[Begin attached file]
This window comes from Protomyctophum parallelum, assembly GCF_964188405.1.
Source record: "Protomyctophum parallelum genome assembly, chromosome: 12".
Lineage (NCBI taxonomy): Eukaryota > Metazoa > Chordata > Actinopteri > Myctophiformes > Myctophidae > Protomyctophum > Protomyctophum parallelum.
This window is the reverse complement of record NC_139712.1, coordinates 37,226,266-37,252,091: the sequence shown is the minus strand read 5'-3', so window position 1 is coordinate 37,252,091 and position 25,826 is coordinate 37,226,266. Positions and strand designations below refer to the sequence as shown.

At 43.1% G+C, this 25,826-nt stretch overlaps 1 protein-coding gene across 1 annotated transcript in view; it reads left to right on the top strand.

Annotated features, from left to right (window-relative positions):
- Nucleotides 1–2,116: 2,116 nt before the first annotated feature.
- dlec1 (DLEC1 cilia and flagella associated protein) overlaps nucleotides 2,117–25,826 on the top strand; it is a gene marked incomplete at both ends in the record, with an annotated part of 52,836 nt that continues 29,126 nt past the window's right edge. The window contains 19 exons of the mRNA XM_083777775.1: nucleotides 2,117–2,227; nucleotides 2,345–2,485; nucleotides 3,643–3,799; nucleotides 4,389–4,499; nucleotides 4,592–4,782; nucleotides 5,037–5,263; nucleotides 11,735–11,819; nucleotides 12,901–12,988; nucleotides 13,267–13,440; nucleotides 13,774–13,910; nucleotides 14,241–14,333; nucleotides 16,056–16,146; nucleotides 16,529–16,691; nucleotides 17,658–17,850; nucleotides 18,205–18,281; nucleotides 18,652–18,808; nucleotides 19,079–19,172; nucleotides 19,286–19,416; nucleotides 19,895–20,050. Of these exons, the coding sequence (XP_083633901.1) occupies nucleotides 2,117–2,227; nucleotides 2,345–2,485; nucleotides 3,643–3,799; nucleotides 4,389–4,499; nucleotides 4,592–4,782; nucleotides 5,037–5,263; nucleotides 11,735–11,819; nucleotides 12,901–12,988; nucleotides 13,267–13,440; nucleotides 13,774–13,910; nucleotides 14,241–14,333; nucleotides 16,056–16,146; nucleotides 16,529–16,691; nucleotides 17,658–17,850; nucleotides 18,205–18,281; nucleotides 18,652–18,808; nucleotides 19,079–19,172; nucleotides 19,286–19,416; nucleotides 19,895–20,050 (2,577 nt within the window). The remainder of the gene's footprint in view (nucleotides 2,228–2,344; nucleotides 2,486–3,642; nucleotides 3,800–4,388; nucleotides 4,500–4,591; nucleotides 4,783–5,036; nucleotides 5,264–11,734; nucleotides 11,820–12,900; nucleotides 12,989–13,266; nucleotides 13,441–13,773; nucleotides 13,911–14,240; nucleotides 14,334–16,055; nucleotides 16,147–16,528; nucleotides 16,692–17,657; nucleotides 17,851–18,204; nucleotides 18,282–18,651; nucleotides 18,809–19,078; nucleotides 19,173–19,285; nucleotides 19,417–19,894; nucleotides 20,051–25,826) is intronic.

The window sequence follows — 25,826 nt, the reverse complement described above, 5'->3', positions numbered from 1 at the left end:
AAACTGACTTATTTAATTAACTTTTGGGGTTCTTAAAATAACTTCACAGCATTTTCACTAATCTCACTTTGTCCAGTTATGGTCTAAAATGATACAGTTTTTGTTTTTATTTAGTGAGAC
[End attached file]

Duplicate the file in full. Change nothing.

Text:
This window comes from Protomyctophum parallelum, assembly GCF_964188405.1.
Source record: "Protomyctophum parallelum genome assembly, chromosome: 12".
Lineage (NCBI taxonomy): Eukaryota > Metazoa > Chordata > Actinopteri > Myctophiformes > Myctophidae > Protomyctophum > Protomyctophum parallelum.
This window is the reverse complement of record NC_139712.1, coordinates 37,226,266-37,252,091: the sequence shown is the minus strand read 5'-3', so window position 1 is coordinate 37,252,091 and position 25,826 is coordinate 37,226,266. Positions and strand designations below refer to the sequence as shown.

At 43.1% G+C, this 25,826-nt stretch overlaps 1 protein-coding gene across 1 annotated transcript in view; it reads left to right on the top strand.

Annotated features, from left to right (window-relative positions):
- Nucleotides 1–2,116: 2,116 nt before the first annotated feature.
- dlec1 (DLEC1 cilia and flagella associated protein) overlaps nucleotides 2,117–25,826 on the top strand; it is a gene marked incomplete at both ends in the record, with an annotated part of 52,836 nt that continues 29,126 nt past the window's right edge. The window contains 19 exons of the mRNA XM_083777775.1: nucleotides 2,117–2,227; nucleotides 2,345–2,485; nucleotides 3,643–3,799; nucleotides 4,389–4,499; nucleotides 4,592–4,782; nucleotides 5,037–5,263; nucleotides 11,735–11,819; nucleotides 12,901–12,988; nucleotides 13,267–13,440; nucleotides 13,774–13,910; nucleotides 14,241–14,333; nucleotides 16,056–16,146; nucleotides 16,529–16,691; nucleotides 17,658–17,850; nucleotides 18,205–18,281; nucleotides 18,652–18,808; nucleotides 19,079–19,172; nucleotides 19,286–19,416; nucleotides 19,895–20,050. Of these exons, the coding sequence (XP_083633901.1) occupies nucleotides 2,117–2,227; nucleotides 2,345–2,485; nucleotides 3,643–3,799; nucleotides 4,389–4,499; nucleotides 4,592–4,782; nucleotides 5,037–5,263; nucleotides 11,735–11,819; nucleotides 12,901–12,988; nucleotides 13,267–13,440; nucleotides 13,774–13,910; nucleotides 14,241–14,333; nucleotides 16,056–16,146; nucleotides 16,529–16,691; nucleotides 17,658–17,850; nucleotides 18,205–18,281; nucleotides 18,652–18,808; nucleotides 19,079–19,172; nucleotides 19,286–19,416; nucleotides 19,895–20,050 (2,577 nt within the window). The remainder of the gene's footprint in view (nucleotides 2,228–2,344; nucleotides 2,486–3,642; nucleotides 3,800–4,388; nucleotides 4,500–4,591; nucleotides 4,783–5,036; nucleotides 5,264–11,734; nucleotides 11,820–12,900; nucleotides 12,989–13,266; nucleotides 13,441–13,773; nucleotides 13,911–14,240; nucleotides 14,334–16,055; nucleotides 16,147–16,528; nucleotides 16,692–17,657; nucleotides 17,851–18,204; nucleotides 18,282–18,651; nucleotides 18,809–19,078; nucleotides 19,173–19,285; nucleotides 19,417–19,894; nucleotides 20,051–25,826) is intronic.

The window sequence follows — 25,826 nt, the reverse complement described above, 5'->3', positions numbered from 1 at the left end:
AAACTGACTTATTTAATTAACTTTTGGGGTTCTTAAAATAACTTCACAGCATTTTCACTAATCTCACTTTGTCCAGTTATGGTCTAAAATGATACAGTTTTTGTTTTTATTTAGTGAGAC